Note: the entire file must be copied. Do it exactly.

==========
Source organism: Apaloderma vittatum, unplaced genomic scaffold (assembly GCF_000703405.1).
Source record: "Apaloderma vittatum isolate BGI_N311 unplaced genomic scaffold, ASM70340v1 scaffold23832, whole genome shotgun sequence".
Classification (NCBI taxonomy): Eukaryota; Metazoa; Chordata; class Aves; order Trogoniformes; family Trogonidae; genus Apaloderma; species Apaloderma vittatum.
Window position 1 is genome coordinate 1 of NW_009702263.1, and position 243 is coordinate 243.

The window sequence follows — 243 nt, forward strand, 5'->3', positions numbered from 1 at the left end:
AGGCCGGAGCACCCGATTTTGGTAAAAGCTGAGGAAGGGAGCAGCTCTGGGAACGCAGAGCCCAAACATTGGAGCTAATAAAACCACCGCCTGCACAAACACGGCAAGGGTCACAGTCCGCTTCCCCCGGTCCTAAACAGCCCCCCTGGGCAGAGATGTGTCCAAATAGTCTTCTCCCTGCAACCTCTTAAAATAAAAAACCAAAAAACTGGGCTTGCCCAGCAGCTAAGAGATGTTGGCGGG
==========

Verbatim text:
Source organism: Apaloderma vittatum, unplaced genomic scaffold (assembly GCF_000703405.1).
Source record: "Apaloderma vittatum isolate BGI_N311 unplaced genomic scaffold, ASM70340v1 scaffold23832, whole genome shotgun sequence".
Classification (NCBI taxonomy): Eukaryota; Metazoa; Chordata; class Aves; order Trogoniformes; family Trogonidae; genus Apaloderma; species Apaloderma vittatum.
Window position 1 is genome coordinate 1 of NW_009702263.1, and position 243 is coordinate 243.

The window sequence follows — 243 nt, forward strand, 5'->3', positions numbered from 1 at the left end:
AGGCCGGAGCACCCGATTTTGGTAAAAGCTGAGGAAGGGAGCAGCTCTGGGAACGCAGAGCCCAAACATTGGAGCTAATAAAACCACCGCCTGCACAAACACGGCAAGGGTCACAGTCCGCTTCCCCCGGTCCTAAACAGCCCCCCTGGGCAGAGATGTGTCCAAATAGTCTTCTCCCTGCAACCTCTTAAAATAAAAAACCAAAAAACTGGGCTTGCCCAGCAGCTAAGAGATGTTGGCGGG